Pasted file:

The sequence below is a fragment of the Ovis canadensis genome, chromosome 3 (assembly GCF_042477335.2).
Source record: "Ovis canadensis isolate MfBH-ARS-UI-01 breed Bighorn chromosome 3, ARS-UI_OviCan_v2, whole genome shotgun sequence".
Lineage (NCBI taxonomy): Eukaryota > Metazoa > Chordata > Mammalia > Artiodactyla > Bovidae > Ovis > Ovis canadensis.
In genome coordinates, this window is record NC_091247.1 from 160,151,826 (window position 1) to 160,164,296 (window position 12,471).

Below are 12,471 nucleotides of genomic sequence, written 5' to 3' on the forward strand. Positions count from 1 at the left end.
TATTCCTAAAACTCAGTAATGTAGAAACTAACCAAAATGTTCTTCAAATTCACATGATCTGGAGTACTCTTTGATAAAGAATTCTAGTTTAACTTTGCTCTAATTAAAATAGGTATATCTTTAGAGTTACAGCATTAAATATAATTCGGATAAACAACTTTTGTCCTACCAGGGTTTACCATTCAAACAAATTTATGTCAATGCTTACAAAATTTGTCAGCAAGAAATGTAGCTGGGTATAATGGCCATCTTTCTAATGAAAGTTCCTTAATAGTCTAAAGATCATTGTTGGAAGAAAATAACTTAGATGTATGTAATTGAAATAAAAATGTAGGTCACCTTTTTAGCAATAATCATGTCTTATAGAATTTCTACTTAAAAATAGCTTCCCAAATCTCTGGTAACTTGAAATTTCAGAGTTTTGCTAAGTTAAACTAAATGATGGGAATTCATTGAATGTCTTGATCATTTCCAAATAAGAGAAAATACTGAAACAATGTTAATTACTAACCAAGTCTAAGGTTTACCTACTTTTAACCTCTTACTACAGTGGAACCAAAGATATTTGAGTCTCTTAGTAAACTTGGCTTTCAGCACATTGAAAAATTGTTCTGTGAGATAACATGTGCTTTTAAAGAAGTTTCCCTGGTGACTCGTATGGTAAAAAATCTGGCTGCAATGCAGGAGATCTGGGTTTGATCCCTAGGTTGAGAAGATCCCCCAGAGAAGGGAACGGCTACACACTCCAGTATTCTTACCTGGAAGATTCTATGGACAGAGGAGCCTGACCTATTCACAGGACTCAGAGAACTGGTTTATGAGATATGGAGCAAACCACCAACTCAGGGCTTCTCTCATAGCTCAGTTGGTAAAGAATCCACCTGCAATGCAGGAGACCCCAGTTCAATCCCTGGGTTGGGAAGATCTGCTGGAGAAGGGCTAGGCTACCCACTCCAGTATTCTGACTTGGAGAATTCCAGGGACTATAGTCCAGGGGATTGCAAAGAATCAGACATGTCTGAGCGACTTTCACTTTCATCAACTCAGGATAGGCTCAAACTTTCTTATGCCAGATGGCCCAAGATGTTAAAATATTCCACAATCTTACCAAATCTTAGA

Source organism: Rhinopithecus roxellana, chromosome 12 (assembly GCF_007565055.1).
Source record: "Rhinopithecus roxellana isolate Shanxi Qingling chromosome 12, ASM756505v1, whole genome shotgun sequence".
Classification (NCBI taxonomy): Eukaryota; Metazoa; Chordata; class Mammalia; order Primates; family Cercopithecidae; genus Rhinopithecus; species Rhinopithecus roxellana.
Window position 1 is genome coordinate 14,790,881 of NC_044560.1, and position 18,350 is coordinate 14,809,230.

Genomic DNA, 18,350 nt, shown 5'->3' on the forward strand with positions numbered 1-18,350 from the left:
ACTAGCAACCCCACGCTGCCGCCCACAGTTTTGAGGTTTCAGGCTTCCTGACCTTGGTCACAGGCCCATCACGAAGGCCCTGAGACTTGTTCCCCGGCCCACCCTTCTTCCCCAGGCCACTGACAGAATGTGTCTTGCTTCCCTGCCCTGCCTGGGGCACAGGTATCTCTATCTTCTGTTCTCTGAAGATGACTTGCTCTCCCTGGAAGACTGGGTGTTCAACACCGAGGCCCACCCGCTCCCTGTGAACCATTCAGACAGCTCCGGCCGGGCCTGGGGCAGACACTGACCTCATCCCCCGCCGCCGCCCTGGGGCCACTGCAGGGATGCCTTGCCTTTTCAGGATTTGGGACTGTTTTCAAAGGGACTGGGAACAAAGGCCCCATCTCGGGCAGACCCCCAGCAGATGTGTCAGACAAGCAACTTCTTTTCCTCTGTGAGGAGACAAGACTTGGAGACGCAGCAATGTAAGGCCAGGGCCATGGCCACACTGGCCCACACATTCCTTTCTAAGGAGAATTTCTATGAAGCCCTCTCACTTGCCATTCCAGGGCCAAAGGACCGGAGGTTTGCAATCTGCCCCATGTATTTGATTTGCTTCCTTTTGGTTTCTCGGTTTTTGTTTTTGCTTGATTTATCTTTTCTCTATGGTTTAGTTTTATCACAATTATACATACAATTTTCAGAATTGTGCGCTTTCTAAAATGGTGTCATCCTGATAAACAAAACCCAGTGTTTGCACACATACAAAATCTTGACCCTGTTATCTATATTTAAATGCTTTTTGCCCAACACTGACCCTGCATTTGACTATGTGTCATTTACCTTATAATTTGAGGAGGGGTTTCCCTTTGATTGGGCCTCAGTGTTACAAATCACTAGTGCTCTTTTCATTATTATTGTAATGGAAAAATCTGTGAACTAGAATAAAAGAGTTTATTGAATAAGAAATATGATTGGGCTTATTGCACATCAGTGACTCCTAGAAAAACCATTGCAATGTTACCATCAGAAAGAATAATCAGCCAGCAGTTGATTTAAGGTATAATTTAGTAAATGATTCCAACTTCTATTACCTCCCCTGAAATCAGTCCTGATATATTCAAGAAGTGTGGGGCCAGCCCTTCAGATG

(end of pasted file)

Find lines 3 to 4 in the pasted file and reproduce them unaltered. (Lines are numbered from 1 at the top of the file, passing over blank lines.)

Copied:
Lineage (NCBI taxonomy): Eukaryota > Metazoa > Chordata > Mammalia > Artiodactyla > Bovidae > Ovis > Ovis canadensis.
In genome coordinates, this window is record NC_091247.1 from 160,151,826 (window position 1) to 160,164,296 (window position 12,471).